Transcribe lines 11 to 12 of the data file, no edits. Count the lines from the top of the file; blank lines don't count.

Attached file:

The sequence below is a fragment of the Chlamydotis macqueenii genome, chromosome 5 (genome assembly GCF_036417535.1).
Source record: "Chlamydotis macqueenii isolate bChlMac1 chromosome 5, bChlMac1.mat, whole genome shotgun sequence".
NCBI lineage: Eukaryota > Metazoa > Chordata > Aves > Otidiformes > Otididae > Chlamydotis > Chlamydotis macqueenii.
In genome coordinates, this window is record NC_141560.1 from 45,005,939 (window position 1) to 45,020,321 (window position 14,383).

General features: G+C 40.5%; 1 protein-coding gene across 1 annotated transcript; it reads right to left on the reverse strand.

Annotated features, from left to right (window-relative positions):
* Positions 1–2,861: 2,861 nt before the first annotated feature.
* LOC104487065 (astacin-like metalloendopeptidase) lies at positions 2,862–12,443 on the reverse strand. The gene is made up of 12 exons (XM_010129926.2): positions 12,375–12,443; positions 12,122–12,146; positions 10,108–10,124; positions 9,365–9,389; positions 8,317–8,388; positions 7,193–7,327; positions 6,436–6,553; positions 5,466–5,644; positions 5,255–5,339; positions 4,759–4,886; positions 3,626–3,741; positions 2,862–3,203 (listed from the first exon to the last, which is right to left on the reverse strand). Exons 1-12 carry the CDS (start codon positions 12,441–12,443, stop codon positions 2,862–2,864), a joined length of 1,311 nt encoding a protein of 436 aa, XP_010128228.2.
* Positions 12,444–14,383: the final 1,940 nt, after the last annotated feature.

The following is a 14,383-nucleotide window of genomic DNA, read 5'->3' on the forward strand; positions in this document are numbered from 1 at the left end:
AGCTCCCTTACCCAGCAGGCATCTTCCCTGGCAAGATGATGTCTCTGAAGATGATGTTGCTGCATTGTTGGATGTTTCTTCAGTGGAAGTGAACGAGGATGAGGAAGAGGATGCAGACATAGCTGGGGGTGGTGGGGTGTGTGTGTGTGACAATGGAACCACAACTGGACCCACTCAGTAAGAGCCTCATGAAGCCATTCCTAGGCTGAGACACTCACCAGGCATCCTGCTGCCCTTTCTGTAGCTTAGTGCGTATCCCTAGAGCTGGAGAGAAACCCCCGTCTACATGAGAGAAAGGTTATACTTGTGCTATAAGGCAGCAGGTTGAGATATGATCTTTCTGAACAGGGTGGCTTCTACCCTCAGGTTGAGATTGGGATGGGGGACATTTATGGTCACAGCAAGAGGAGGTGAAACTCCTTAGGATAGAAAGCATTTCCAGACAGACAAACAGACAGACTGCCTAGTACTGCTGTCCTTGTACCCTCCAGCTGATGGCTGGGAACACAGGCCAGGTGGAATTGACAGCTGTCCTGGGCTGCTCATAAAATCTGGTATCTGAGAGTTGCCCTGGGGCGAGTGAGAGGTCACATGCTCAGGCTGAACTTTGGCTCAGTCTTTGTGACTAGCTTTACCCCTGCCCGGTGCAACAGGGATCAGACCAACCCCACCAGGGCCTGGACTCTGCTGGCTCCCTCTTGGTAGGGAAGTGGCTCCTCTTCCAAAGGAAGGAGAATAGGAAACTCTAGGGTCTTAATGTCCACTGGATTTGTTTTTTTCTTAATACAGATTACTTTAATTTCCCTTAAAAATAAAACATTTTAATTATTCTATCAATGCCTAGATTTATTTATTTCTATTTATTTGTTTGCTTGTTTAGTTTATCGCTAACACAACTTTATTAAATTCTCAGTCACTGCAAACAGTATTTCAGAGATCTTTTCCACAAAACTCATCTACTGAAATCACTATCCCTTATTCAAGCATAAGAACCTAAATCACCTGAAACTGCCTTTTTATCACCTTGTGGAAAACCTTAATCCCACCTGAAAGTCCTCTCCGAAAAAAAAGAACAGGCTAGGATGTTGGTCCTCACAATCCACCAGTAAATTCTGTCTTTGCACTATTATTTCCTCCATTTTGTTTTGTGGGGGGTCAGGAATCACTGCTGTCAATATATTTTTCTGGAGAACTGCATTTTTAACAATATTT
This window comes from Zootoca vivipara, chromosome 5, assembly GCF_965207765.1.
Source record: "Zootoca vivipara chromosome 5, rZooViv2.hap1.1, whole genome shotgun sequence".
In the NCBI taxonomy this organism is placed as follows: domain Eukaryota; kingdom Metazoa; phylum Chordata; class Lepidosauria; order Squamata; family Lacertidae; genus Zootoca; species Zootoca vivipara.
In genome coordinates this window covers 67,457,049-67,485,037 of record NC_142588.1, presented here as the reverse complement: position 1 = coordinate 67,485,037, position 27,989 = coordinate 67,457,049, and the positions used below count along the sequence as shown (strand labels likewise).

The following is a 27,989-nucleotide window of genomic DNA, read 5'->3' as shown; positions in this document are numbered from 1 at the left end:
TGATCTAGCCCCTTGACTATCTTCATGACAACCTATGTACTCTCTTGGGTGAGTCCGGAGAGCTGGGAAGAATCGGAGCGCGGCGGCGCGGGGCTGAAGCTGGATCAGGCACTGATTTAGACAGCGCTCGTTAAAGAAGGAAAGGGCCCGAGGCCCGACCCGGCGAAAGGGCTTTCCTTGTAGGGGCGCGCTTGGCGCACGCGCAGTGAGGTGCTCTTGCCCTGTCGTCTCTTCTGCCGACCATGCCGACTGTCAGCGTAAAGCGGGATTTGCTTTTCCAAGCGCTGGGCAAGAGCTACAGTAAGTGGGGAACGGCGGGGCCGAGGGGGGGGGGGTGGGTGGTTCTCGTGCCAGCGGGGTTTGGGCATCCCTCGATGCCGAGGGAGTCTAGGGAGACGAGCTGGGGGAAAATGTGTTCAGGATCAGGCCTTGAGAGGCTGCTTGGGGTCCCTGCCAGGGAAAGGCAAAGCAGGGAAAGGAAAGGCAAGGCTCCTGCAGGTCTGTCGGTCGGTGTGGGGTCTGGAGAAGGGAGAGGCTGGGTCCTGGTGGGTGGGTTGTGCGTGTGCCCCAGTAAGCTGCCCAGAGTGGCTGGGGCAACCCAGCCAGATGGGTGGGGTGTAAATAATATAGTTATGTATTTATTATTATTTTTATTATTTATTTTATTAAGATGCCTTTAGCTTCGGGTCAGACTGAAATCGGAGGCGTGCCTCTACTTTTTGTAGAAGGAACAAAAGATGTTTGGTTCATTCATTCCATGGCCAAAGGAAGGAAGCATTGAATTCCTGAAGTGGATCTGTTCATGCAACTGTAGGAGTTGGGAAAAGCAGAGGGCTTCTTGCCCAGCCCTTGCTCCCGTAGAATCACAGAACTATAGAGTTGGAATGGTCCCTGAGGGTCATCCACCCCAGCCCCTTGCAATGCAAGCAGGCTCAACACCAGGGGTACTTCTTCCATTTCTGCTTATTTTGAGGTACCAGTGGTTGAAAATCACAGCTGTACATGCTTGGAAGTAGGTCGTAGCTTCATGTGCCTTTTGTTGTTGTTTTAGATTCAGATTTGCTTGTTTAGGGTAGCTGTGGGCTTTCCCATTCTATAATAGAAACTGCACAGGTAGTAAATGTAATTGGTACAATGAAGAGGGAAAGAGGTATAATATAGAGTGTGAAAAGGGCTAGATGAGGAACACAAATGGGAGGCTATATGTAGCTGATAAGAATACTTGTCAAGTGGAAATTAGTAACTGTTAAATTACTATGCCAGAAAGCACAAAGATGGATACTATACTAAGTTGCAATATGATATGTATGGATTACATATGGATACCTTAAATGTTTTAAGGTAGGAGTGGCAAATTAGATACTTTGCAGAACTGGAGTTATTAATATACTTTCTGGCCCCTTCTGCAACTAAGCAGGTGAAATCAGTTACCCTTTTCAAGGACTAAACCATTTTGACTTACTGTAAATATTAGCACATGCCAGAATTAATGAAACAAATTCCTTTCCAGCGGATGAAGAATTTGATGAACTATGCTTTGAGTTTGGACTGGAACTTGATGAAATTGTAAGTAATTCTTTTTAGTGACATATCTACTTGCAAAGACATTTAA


AGCTCCCTTACCCAGCAGGCATCTTCCCTGGCAAGATGATGTCTCTGAAGATGATGTTGCTGCATTGTTGGATGTTTCTTCAGTGGAAGTGAACGAGGATGAGGAAGAGGATGCAGACATAGCTGGGGGTGGTGGGGTGTGTGTGTGTGACAATGGAACCACAACTGGACCCACTCAGTAAGAGCCTCATGAAGCCATTCCTAGGCTGAGACACTCACCAGGCATCCTGCTGCCCTTTCTGTAGCTTAGTGCGTATCCCTAGAGCTGGAGAGAAACCCCCGTCTACATGAGAGAAAGGTTATACTTGTGCTATAAGGCAGCAGGTTGAGATATGATCTTTCTGAACAGGGTGGCTTCTACCCTCAGGTTGAGATTGGGATGGGGGACATTTATGGTCACAGCAAGAGGAGGTGAAACTCCTTAGGATAGAAAGCATTTCCAGACAGACAAACAGACAGACTGCCTAGTACTGCTGTCCTTGTACCCTCCAGCTGATGGCTGGGAACACAGGCCAGGTGGAATTGACAGCTGTCCTGGGCTGCTCATAAAATCTGGTATCTGAGAGTTGCCCTGGGGCGAGTGAGAGGTCACATGCTCAGGCTGAACTTTGGCTCAGTCTTTGTGACTAGCTTTACCCCTGCCCGGTGCAACAGGGATCAGACCAACCCCACCAGGGCCTGGACTCTGCTGGCTCCCTCTTGGTAGGGAAGTGGCTCCTCTTCCAAAGGAAGGAGAATAGGAAACTCTAGGGTCTTAATGTCCACTGGATTTGTTTTTTTCTTAATACAGATTACTTTAATTTCCCTTAAAAATAAAACATTTTAATTATTCTATCAATGCCTAGATTTATTTATTTCTATTTATTTGTTTGCTTGTTTAGTTTATCGCTAACACAACTTTATTAAATTCTCAGTCACTGCAAACAGTATTTCAGAGATCTTTTCCACAAAACTCATCTACTGAAATCACTATCCCTTATTCAAGCATAAGAACCTAAATCACCTGAAACTGCCTTTTTATCACCTTGTGGAAAACCTTAATCCCACCTGAAAGTCCTCTCCGAAAAAAAAGAACAGGCTAGGATGTTGGTCCTCACAATCCACCAGTAAATTCTGTCTTTGCACTATTATTTCCTCCATTTTGTTTTGTGGGGGGTCAGGAATCACTGCTGTCAATATATTTTTCTGGAGAACTGCATTTTTAACAATATTT
This window comes from Zootoca vivipara, chromosome 5, assembly GCF_965207765.1.